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Encryption is hard

Thu Nov 30 16:41:00 2017

So, after my previous post about PGP1 on Windows, I think I should go over some of the reasoning behind PGP, what its for, and hopefully why its coming into the limelight a lot more recently.

So, whats the point?

Well, the basic point of it all is privacy. The actual acronym stands for 'Pretty Good Privacy', which was created originally by Phil Zimmerman to allow anti-nuclear activists to communicate and store files securely2. The original history also includes some interesting bits about getting round odd US laws as well, and is well worth a read.

Anyway, back to what the point is. Well, there are multiple reasons to use PGP, which boil down to Privacy, Security, Identity and Accountability, and here I will go over a few examples. So lets go through them.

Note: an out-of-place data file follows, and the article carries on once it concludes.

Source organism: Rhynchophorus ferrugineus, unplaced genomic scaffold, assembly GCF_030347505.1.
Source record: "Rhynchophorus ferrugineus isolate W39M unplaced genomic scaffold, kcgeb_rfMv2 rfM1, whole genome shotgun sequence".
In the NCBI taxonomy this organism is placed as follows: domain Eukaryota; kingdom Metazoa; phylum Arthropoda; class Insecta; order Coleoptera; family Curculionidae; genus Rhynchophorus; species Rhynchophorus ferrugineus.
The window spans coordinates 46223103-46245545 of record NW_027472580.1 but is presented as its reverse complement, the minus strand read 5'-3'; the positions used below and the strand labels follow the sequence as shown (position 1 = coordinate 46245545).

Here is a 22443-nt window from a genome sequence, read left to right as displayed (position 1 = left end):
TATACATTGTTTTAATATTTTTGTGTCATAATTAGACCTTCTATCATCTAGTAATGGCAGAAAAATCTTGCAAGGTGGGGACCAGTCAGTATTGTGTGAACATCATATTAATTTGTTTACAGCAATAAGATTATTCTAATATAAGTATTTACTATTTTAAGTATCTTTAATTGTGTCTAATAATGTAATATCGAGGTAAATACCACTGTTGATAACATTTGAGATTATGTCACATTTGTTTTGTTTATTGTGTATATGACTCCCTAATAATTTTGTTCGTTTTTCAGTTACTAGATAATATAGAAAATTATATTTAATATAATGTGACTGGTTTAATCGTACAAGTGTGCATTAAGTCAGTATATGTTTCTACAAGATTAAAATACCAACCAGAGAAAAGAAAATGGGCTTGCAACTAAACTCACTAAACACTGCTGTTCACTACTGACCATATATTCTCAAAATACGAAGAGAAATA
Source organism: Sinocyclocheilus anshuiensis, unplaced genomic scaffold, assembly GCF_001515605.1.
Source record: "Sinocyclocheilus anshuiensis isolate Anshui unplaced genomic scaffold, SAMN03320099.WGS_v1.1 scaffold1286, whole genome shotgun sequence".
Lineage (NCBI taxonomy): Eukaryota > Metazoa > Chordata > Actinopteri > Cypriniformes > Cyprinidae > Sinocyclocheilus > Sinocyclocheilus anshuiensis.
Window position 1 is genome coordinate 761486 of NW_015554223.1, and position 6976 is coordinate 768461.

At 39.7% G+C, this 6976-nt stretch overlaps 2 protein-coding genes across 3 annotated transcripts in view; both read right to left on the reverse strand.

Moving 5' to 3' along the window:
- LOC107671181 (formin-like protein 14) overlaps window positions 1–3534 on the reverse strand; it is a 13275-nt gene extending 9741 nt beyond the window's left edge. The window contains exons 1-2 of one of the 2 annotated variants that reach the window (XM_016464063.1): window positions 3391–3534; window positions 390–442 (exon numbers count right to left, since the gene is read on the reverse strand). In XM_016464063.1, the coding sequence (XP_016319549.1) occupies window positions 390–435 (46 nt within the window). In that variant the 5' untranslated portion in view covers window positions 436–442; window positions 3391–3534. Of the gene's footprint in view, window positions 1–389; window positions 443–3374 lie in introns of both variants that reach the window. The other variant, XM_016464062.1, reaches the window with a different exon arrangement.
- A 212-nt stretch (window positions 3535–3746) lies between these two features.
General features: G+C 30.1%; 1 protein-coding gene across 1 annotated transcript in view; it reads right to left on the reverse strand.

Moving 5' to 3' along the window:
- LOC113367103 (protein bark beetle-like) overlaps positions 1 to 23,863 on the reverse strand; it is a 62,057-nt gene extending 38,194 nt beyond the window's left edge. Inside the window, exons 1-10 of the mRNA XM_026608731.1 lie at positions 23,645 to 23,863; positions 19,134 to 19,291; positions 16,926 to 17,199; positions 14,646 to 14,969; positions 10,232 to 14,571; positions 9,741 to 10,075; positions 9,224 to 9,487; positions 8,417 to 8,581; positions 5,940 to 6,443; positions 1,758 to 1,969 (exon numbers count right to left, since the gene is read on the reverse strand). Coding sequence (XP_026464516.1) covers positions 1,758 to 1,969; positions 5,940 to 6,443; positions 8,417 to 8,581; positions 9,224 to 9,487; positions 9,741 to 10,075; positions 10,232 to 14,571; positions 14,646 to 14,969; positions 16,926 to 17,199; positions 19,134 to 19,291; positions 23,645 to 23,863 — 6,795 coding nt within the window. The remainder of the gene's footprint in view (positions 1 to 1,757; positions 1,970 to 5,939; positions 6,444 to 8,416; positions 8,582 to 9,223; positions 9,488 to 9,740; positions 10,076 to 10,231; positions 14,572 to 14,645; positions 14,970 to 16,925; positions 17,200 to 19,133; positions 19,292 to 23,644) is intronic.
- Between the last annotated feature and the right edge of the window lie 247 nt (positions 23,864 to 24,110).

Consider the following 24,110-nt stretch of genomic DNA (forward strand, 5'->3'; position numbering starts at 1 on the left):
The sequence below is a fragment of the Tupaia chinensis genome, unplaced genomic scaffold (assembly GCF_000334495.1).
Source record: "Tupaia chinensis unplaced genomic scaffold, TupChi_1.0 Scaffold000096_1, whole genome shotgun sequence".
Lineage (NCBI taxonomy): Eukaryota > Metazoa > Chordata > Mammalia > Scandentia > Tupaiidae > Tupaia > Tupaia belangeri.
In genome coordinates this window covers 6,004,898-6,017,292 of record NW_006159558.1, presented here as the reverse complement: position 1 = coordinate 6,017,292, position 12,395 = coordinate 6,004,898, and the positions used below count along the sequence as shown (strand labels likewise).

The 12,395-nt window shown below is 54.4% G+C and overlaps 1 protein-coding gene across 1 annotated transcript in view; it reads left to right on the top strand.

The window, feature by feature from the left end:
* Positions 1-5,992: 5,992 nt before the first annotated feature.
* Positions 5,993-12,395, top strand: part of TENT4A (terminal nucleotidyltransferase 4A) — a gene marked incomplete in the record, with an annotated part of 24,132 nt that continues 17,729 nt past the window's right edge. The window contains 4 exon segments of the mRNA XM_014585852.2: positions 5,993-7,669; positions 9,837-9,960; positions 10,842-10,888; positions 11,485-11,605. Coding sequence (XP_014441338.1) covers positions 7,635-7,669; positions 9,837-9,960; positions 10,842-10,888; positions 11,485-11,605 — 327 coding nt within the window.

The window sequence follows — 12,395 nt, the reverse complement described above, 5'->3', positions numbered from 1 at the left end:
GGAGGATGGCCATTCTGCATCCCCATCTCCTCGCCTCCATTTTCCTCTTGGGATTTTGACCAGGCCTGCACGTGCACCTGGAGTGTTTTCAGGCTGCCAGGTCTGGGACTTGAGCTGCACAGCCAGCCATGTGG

We have a right to Privacy - In fact there are numerous occurances of it being written or implied in law, for example it's in the UN's Universal Decleration of Human Rights3 and USA has, through the Supreme court, found that the 1st, 3rd, 4th, and 5th Amendment imply this4. This all makes sense; for example, messages we send to our friends or significant others should only be between yourselves. This makes sense, for example if I am talking to Mark when in his Office, or even when out walking, then if there is no-one else within earshot I can be sure that the conversation is private. The same should be true for online communication; messages I share with Mark through messaging systems and email etc. should be private. Its not that myself or Mark have anything to hide5, its just that if we want to swap from basic 'isn't the weather shit right now' to 'how did the doctors appointment go' we shouldn't have to worry that people are listening in to what is private information.